Public invited to name white-tailed eagle chick in Co Cork
Chick is the first female eagle to fledge in Glengarriff nature reserve in over 100 years
A screenshot of the Eagle Cam from the Glengarriff Woods Nature Reserve Facebook page
The public has been invited to name a white-tailed eagle chick, who is preparing to leave the nest for good.
The chick’s mother was one of 100 chicks brought from Norway to Ireland between 2007 and 2011 as part of a white-tailed eagle reintroduction project. She is the first female eagle to fledge in Co Cork in over 100 years.
The 15-week-old chick is “gradually finding her wings” and she recently made her longest flight yet, a distance of around 2km.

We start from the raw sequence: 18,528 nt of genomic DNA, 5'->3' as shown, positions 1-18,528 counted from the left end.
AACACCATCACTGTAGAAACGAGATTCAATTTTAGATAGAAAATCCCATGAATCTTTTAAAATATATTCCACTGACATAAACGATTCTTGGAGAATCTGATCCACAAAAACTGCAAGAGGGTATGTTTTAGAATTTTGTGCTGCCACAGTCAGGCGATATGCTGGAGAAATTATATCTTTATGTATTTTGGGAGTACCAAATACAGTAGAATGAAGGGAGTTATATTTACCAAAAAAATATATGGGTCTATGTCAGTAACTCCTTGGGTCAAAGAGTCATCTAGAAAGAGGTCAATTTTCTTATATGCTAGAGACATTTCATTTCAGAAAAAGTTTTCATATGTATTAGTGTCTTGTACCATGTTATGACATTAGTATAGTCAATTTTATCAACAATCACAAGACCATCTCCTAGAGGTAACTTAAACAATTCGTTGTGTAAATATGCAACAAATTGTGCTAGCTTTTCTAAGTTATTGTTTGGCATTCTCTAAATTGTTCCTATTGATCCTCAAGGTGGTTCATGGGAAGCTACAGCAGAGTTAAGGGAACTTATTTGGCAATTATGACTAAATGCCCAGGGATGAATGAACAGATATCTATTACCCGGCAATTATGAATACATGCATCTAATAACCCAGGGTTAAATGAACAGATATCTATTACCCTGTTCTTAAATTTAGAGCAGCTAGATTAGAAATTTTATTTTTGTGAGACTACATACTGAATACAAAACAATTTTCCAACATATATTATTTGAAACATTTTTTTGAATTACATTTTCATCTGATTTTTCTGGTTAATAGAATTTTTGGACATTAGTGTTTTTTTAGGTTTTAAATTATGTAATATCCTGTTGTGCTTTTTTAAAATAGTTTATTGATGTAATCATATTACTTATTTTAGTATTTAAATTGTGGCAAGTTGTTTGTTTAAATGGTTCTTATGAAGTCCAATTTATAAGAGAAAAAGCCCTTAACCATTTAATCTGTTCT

The chick, who weighed 6.8kg when she was tagged, was raised by a single female eagle after her dad disappeared when she was just over two weeks old, according to the Glengarriff Woods Nature Reserve, where she lives.
“The chick would not have survived without the help of National Parks and Wildlife Service (NPWS) who provided supplementary food with the assistance of local fishermen, ferrymen and Fota Wildlife Park, ” the reserve said.
Over the next few weeks she will learn to become independent and will leave her nest and, possibly the Glengarriff area, but the NPWS is inviting the public to name her first.
The chick is satellite tagged so it will be possible to follow her travels closely over the coming weeks and months, even after she leaves the nest.
Those seeking naming inspiration can observe the chick on the Eagle Cam via the Glengariff Woods Nature Reserve Facebook page.
However, the NPWS have warned the public that Eagle McEagleface is “not a name and will not be considered”.
To enter the naming competition, just suggest a name in the comments on the Facebook page and the staff there will pick a winner on August 14th.